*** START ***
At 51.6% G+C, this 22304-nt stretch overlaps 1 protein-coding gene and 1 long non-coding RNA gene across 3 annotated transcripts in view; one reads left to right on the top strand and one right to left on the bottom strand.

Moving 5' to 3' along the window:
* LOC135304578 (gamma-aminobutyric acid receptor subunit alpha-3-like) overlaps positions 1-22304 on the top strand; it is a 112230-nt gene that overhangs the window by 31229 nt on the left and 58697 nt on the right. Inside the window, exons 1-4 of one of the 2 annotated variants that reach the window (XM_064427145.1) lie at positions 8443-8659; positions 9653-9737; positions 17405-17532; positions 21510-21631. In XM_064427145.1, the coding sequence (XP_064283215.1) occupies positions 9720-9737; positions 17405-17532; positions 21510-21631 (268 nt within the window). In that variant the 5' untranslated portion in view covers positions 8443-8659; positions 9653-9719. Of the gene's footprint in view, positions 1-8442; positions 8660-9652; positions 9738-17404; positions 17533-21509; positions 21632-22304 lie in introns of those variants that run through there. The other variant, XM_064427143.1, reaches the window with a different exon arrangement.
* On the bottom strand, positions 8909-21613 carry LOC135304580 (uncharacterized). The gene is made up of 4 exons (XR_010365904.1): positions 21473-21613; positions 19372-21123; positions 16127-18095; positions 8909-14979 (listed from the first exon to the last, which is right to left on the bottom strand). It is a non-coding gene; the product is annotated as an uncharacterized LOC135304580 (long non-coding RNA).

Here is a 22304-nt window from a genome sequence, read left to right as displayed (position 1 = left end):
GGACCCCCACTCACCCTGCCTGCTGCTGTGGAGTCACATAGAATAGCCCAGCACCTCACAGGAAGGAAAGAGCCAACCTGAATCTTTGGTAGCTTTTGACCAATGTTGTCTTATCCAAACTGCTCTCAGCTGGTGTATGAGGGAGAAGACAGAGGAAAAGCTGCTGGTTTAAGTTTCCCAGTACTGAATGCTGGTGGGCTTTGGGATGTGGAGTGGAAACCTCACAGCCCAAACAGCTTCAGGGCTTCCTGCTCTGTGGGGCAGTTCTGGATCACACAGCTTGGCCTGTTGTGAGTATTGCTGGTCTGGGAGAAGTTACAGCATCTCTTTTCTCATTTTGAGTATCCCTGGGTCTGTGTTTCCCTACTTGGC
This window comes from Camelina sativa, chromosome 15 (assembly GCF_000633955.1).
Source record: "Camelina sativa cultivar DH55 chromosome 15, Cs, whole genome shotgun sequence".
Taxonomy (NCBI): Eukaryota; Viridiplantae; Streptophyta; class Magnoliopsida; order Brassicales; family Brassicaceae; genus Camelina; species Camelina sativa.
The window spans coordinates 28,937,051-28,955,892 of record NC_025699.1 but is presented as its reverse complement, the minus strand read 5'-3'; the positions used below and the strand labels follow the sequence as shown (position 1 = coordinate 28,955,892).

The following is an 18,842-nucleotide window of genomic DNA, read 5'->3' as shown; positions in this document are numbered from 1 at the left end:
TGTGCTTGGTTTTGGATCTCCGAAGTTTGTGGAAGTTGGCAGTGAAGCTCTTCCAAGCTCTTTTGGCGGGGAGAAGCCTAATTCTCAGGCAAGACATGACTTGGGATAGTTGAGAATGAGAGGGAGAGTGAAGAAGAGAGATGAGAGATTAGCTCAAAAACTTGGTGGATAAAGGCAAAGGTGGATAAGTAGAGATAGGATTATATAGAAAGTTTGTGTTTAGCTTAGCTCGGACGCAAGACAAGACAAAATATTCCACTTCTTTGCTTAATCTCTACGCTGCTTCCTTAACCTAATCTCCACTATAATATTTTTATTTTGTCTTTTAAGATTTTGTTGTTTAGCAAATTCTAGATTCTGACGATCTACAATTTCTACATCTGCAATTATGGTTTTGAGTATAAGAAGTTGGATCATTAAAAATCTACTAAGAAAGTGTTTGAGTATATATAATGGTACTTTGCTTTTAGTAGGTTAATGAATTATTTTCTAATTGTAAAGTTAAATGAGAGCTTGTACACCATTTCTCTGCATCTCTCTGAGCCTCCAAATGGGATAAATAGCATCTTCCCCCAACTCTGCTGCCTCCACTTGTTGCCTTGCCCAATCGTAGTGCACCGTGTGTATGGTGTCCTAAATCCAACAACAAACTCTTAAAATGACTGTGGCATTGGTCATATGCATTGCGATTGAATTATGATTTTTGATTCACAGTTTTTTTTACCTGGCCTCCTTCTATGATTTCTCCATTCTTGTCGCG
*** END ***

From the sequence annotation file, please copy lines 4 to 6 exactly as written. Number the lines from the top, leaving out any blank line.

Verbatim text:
* On the bottom strand, positions 8909-21613 carry LOC135304580 (uncharacterized). The gene is made up of 4 exons (XR_010365904.1): positions 21473-21613; positions 19372-21123; positions 16127-18095; positions 8909-14979 (listed from the first exon to the last, which is right to left on the bottom strand). It is a non-coding gene; the product is annotated as an uncharacterized LOC135304580 (long non-coding RNA).

Here is a 22304-nt window from a genome sequence, read left to right as displayed (position 1 = left end):
GGACCCCCACTCACCCTGCCTGCTGCTGTGGAGTCACATAGAATAGCCCAGCACCTCACAGGAAGGAAAGAGCCAACCTGAATCTTTGGTAGCTTTTGACCAATGTTGTCTTATCCAAACTGCTCTCAGCTGGTGTATGAGGGAGAAGACAGAGGAAAAGCTGCTGGTTTAAGTTTCCCAGTACTGAATGCTGGTGGGCTTTGGGATGTGGAGTGGAAACCTCACAGCCCAAACAGCTTCAGGGCTTCCTGCTCTGTGGGGCAGTTCTGGATCACACAGCTTGGCCTGTTGTGAGTATTGCTGGTCTGGGAGAAGTTACAGCATCTCTTTTCTCATTTTGAGTATCCCTGGGTCTGTGTTTCCCTACTTGGC